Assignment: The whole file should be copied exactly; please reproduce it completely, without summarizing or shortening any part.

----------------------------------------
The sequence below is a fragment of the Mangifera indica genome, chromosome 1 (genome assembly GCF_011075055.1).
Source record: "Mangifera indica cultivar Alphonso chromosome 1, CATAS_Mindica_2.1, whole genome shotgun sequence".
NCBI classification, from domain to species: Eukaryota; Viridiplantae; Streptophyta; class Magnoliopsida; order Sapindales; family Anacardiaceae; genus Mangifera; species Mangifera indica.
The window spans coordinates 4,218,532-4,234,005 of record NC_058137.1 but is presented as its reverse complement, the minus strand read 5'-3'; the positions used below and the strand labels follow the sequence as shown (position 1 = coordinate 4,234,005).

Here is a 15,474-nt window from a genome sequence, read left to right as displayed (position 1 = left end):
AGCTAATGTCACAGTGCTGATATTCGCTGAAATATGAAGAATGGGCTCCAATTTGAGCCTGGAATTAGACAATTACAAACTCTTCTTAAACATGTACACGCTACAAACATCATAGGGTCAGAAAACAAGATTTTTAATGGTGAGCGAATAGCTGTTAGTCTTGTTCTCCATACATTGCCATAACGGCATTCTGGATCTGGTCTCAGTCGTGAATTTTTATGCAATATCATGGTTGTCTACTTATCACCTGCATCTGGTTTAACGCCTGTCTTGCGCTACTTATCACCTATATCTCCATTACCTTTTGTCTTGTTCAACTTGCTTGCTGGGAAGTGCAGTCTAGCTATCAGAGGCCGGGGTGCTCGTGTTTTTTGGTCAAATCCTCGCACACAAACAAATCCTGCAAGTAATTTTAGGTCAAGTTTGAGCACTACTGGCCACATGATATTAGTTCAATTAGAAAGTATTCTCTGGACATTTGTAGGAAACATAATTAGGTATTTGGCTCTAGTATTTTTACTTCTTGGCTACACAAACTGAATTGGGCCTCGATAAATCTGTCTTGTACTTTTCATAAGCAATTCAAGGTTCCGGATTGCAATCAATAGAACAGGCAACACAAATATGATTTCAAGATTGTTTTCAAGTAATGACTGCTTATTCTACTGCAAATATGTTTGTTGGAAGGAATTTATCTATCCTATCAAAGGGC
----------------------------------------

The sequence below is a fragment of the Mangifera indica genome, chromosome 1 (genome assembly GCF_011075055.1).
Source record: "Mangifera indica cultivar Alphonso chromosome 1, CATAS_Mindica_2.1, whole genome shotgun sequence".
NCBI classification, from domain to species: Eukaryota; Viridiplantae; Streptophyta; class Magnoliopsida; order Sapindales; family Anacardiaceae; genus Mangifera; species Mangifera indica.
The window spans coordinates 4,218,532-4,234,005 of record NC_058137.1 but is presented as its reverse complement, the minus strand read 5'-3'; the positions used below and the strand labels follow the sequence as shown (position 1 = coordinate 4,234,005).

Here is a 15,474-nt window from a genome sequence, read left to right as displayed (position 1 = left end):
AGCTAATGTCACAGTGCTGATATTCGCTGAAATATGAAGAATGGGCTCCAATTTGAGCCTGGAATTAGACAATTACAAACTCTTCTTAAACATGTACACGCTACAAACATCATAGGGTCAGAAAACAAGATTTTTAATGGTGAGCGAATAGCTGTTAGTCTTGTTCTCCATACATTGCCATAACGGCATTCTGGATCTGGTCTCAGTCGTGAATTTTTATGCAATATCATGGTTGTCTACTTATCACCTGCATCTGGTTTAACGCCTGTCTTGCGCTACTTATCACCTATATCTCCATTACCTTTTGTCTTGTTCAACTTGCTTGCTGGGAAGTGCAGTCTAGCTATCAGAGGCCGGGGTGCTCGTGTTTTTTGGTCAAATCCTCGCACACAAACAAATCCTGCAAGTAATTTTAGGTCAAGTTTGAGCACTACTGGCCACATGATATTAGTTCAATTAGAAAGTATTCTCTGGACATTTGTAGGAAACATAATTAGGTATTTGGCTCTAGTATTTTTACTTCTTGGCTACACAAACTGAATTGGGCCTCGATAAATCTGTCTTGTACTTTTCATAAGCAATTCAAGGTTCCGGATTGCAATCAATAGAACAGGCAACACAAATATGATTTCAAGATTGTTTTCAAGTAATGACTGCTTATTCTACTGCAAATATGTTTGTTGGAAGGAATTTATCTATCCTATCAAAGGGC